The name of George Pal is still one of the most beloved today in science fiction.  The Hungarian-born producer/director was nominated for multiple Academy Awards and even received an honorary statue for his pioneering Puppetoon series, applying animation techniques to puppetry.   He soon switched to live-action films and although his science-fiction efforts are among his most enduring, he also tackled fantasies like Tom Thumb and The Wonderful World of the Brothers Grimm.  Pal’s 1953 War of the Worlds, directed by Byron Haskin and based on the H.G. Wells novel, was scored by Leith Stevens (The Wild One, Pal’s Destination Moon).  All of Stevens’ surviving cues are presented in mono from original elements stored in Paramount vaults. It’s joined by Stevens’ score to 1951’s When Worlds Collide, presented from Paramount’s mono masters with choral overlays intact.

Two more Pal films round out the set.  The 40-minute soundtrack for The Naked Jungle (1954) was written by Daniele Amfitheatrof (Lassie Come Home, Disney’s Song of the South) has been mastered from the three-channel stereo scoring session elements.  Finally, the 2-CD set includes the score to 1955’s Conquest of Space, from Nathan Van Cleave (The Twilight Zone).  Van Cleave’s work will be heard in mono from the original Paramount master elements.  Jeff Bond contributes liner notes to this Intrada Special Collection release.

Hit the jump for a plunge into the sixties spy game with The Quiller Memorandum, plus track listings and order links for both titles! Read the rest of this entry »

Written by Joe Marchese

July 11, 2012 at 10:39

Shadow of the Bat: Dark Knight Joins Myriad of Superheroes for La-La Land’s Comic-Con Soundtrack Lineup

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This evening, Preview Night kicks off 2012’s Comic-Con International: San Diego, or as most of us know it, just Comic-Con!  As the years have passed since the very first event in 1970, Comic-Con has broadened its scope from the world of comic books to every possible corner of pop culture, including music.  A number of our friends have set up shop in San Diego, including La-La Land Records at Booth 429 and Shout! Factory at Booth 3849!  Mike’s checking in with a report on some of the special releases premiering this year at Comic-Con!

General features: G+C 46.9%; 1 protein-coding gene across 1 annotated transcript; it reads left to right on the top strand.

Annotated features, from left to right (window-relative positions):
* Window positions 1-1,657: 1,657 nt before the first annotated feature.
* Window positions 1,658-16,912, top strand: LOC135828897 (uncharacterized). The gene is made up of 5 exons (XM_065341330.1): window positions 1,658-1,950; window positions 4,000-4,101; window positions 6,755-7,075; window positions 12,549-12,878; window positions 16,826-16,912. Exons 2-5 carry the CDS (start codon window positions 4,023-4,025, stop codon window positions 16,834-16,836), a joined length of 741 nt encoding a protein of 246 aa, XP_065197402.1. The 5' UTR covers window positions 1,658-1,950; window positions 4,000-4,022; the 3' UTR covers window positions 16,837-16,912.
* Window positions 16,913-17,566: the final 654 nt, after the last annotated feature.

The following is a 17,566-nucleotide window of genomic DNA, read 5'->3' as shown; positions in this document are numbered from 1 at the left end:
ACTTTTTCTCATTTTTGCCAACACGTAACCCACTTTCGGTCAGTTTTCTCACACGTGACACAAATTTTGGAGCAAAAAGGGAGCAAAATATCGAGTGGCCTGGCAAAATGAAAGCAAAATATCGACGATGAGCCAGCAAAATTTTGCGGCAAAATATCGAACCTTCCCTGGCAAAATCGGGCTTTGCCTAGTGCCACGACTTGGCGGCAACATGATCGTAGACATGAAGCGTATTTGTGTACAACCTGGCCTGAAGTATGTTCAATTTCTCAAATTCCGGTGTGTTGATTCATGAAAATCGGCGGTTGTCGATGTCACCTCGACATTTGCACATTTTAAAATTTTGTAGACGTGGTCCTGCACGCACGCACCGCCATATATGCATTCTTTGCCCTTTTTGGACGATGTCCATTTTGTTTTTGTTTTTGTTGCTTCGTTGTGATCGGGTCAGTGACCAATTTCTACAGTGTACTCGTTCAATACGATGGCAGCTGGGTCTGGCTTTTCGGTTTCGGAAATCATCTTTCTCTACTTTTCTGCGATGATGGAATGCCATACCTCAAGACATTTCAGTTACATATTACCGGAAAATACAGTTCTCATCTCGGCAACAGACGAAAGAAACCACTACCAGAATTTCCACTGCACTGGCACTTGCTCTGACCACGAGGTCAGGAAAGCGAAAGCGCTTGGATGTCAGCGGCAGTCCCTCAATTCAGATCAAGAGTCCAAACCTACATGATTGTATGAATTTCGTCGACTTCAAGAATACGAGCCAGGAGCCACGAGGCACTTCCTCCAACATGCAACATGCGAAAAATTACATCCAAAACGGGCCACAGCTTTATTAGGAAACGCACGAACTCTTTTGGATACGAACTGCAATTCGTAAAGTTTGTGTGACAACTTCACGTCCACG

The figure of Batman, Gotham City’s silent guardian and watchful protector and one of the greatest comic book characters of all time, looms large over pop culture this summer. On July 20, director Christopher Nolan’s final film in his complex Batman trilogy, The Dark Knight Rises, hits theatres, with Christian Bale donning the black suit one last time to fight the nefarious Bane (Tom Hardy) eight years after exiling himself after the events of the stunning 2008 film The Dark Knight.

One week prior, the San Diego Convention Center will hold easily the biggest annual event for pop-culture enthusiasts: the San Diego Comic-Con, held from July 12-15, with a Preview Night set for July 11. Not only do fans and collectors descend on the convention grounds to dress in costume, purchase collectibles and unite in film, television and comic geekery, but the creators of said content are out in full force. Artists, writers, actors, directors and other celebrities are on hand to preview the latest and greatest events in the business, and toymakers are hard at work selling exclusive action figures and dolls to an enthusiastic public. With a new Batman film weeks away from release, the Caped Crusader will be on the minds of almost everyone there.

La-La Land Records, arguably the most “geek-friendly” soundtrack label in the business, have been a visible presence at past Comic-Cons, often debuting stellar new titles for sale at the con before unveiling them to the general public. Prior years have seen expansions of Danny Elfman’s iconic score to the 1989 film version of Batman, as well as a mini-box set of scores from Star Trek: The Next Generation, debut on the convention floor. This year, The Dark Knight – and a few other comic-book contemporaries – will figure heavily into the label’s just-announced release plan.

After the jump, have a look at the four recently-announced titles for Comic-Con – as well as a look at some other titles you can expect from the label in the coming months.

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Written by Mike Duquette

July 11, 2012 at 09:49